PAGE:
• Your name
  • Your blog's name and URL
  • The name of your dish and the permalink to the specific post you're submitting
  • Attach a photo of any size (or just give me permission to "pull" one from your post)
  • Indicate "Food 'n Flix Submission" in the subject line
  • Deadline for submission: January 29th. I will have the round-up posted by the 31st.

Homemade Pocky
I have seen this movie more than a handful of times, but it wasn't until a recent viewing that I noticed young Marcus holding a box of pocky in his hand while he and Sasha are on the cable car. I've always wanted to make that. So, this was the perfect opportunity.

After watching an inspiring fifteen minute video by cookie artiste Susan Spungen, last month, I found the article: 12 Stunning Cookies that will Impress Everyone You Know that featured Spungen's recipes and more gorgeous photos of her creations. I slightly adapted her pocky recipe...



  • 1 ¼ C flour, plus more for dusting
  • 3 T organic granulated sugar
  • ½ t baking powder
  • ¼ C cold butter, cubed
  • 3 T whole milk
  • ¼ t pure vanilla paste or extract

  • 1 C semisweet chocolate, chips or chunks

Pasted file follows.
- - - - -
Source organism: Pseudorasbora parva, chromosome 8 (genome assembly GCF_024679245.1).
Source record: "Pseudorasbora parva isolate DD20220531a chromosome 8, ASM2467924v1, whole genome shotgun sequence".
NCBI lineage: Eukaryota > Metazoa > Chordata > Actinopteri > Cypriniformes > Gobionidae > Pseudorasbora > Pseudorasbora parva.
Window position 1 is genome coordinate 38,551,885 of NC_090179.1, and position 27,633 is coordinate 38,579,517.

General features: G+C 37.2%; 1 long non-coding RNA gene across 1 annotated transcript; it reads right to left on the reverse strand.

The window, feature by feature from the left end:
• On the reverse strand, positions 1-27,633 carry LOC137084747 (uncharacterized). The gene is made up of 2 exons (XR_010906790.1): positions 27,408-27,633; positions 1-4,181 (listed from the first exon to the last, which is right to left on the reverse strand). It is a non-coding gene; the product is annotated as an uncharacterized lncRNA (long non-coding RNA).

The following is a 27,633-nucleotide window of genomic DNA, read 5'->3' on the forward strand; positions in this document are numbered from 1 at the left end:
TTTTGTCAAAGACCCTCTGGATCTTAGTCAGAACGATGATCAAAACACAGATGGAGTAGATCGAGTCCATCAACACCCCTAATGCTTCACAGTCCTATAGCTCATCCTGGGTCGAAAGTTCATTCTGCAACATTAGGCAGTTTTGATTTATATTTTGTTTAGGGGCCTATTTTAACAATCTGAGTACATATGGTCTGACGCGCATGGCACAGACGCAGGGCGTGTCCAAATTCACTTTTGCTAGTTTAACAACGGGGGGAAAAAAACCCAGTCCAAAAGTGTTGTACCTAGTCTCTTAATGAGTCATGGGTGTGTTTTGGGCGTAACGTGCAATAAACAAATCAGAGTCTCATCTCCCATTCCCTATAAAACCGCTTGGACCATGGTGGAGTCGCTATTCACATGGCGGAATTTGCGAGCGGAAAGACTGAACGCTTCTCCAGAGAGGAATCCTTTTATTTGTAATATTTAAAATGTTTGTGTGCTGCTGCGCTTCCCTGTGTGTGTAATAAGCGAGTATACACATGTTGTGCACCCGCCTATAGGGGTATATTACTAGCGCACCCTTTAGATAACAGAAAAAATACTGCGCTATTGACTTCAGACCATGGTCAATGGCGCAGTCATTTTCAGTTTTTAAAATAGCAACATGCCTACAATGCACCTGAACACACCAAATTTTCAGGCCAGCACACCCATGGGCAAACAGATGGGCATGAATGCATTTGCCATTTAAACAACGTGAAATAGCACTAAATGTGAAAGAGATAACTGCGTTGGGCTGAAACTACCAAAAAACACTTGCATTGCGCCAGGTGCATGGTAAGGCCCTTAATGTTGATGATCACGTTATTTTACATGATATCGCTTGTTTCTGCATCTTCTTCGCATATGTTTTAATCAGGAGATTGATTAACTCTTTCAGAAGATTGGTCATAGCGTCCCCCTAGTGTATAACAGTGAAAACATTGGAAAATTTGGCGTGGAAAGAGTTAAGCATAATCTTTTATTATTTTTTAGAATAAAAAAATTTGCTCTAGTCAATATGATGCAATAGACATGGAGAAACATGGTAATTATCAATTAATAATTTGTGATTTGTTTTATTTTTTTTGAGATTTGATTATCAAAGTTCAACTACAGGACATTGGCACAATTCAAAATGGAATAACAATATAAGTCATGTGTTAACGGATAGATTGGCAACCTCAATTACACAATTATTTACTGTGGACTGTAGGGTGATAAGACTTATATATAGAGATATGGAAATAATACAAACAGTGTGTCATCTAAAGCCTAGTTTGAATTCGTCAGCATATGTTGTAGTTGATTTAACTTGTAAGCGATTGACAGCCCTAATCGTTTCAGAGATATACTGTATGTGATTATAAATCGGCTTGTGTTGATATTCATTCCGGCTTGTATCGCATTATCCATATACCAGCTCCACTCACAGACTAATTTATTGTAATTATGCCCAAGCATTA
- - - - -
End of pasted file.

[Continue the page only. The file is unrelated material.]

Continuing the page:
• matcha powder for garnish
  • sea salt for garnish
  • sprinkles for garnish

Add flour, sugar, and baking powder to the bowl of a food processor. Pulse to combine. Add butter and pulse until small crumbs form. Mix the milk and vanilla, then stream into flour mixture while machine is running. Pulse until dough is fairly smooth.

Transfer dough to a lightly floured surface and knead into a ball.  Divide the dough into quarters, wrap in plastic, and press into a disc. Chill until firm, but at least an hour.

Preheat the oven to 350 degrees F. Cut the dough into ¼" columns, then using your hands, gently roll each strip into a cylinder that's 5" long.

Transfer cylinders to a parchment paper or silicone mat-lined baking sheet. Keep them as straight as you can. Freeze until firm, approximately 10 minutes.

Bake until golden on edges and bottom, approximately 12 to 14 minutes. Let cool a few minutes on the baking sheets, then transfer to wire racks to cool completely.

Melt 1/2 C chocolate in a metal mixing bowl fitted over a small saucepan with 1" of simmering water. Stir until smooth, then add in the other 1/2 C and stir till melted. This tempers the chocolate and will keep it shiny.

Holding a cookie stick over the melted chocolate, use a small spoon to pour the chocolate over two-thirds of the stick. Turn the cookie to coat it on all sides. Let the excess drip and scrape against the rim of the bowl. Place chocolate-coated cookie on a parchment paper-lined baking sheet.

Sprinkle with garnishes as desired. I used matcha powder, flake salt, and sugar sprinkles. Refrigerate until coating hardens. 


  1. I loved the movie and have my dish chosen that I will make but I am going to watch it again soon just for enjoyment purposes.

  2. Oh no!!! I don't have Netflix!!! I'll have to see what I can do!